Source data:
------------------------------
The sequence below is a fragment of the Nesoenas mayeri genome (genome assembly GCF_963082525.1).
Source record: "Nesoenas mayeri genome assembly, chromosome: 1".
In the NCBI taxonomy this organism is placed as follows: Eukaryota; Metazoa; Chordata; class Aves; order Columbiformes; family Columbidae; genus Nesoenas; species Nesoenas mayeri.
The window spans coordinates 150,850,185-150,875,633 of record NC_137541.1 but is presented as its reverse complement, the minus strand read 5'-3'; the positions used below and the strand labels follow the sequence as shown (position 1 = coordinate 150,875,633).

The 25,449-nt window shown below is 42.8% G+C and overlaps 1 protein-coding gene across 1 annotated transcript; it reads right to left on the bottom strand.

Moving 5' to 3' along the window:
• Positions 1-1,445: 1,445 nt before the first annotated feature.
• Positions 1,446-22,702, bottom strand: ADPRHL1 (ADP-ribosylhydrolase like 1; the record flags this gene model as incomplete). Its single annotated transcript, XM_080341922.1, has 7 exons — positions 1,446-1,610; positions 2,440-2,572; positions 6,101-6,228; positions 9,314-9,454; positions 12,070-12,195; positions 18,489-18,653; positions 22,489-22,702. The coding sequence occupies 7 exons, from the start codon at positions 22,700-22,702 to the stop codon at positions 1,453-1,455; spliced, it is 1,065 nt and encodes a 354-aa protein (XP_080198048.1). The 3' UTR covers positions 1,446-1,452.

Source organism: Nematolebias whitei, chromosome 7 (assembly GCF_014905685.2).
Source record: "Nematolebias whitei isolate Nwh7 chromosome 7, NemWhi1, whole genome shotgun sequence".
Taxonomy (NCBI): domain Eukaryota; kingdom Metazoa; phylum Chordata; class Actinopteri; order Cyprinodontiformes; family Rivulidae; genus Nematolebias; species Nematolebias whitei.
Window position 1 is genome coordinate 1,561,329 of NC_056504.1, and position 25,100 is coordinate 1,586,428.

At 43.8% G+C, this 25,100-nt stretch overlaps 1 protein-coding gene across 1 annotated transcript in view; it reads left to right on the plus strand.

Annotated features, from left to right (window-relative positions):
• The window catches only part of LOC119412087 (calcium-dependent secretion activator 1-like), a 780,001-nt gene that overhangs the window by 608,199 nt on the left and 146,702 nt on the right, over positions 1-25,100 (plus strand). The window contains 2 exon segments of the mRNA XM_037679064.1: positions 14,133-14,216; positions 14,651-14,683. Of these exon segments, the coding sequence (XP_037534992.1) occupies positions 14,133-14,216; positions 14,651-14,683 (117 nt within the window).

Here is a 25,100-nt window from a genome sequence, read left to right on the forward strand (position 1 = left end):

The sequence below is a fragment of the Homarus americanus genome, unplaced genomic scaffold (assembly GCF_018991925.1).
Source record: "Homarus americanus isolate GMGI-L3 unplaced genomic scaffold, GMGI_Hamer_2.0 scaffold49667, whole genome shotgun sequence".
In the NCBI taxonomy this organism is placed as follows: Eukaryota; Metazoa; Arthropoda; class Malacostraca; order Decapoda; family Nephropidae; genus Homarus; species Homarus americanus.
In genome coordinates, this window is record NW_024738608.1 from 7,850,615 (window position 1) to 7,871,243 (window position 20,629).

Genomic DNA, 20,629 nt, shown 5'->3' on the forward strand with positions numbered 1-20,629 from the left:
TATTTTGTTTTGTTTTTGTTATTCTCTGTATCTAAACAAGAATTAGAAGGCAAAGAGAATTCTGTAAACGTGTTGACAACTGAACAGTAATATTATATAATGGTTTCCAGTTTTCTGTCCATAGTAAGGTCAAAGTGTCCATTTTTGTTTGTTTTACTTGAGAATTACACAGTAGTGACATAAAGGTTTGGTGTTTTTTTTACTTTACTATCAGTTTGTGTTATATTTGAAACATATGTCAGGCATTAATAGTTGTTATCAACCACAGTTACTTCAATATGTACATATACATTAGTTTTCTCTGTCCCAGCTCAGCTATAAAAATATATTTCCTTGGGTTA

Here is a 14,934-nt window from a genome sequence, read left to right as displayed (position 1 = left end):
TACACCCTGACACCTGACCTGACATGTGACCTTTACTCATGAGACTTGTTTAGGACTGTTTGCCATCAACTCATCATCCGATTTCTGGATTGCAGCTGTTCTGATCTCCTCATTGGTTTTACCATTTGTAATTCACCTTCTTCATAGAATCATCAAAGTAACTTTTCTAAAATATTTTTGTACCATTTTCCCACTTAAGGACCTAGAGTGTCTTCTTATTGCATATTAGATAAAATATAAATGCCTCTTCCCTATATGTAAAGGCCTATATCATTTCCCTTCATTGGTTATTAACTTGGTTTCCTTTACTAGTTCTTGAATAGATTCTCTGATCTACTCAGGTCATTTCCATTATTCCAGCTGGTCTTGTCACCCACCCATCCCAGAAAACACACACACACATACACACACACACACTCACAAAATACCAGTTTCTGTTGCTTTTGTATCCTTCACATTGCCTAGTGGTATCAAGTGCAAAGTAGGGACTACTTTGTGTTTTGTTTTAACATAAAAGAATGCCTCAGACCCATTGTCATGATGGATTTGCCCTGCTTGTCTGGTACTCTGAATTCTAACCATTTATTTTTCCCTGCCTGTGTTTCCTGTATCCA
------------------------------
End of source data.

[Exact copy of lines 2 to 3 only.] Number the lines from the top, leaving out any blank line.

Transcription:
Source record: "Nesoenas mayeri genome assembly, chromosome: 1".
In the NCBI taxonomy this organism is placed as follows: Eukaryota; Metazoa; Chordata; class Aves; order Columbiformes; family Columbidae; genus Nesoenas; species Nesoenas mayeri.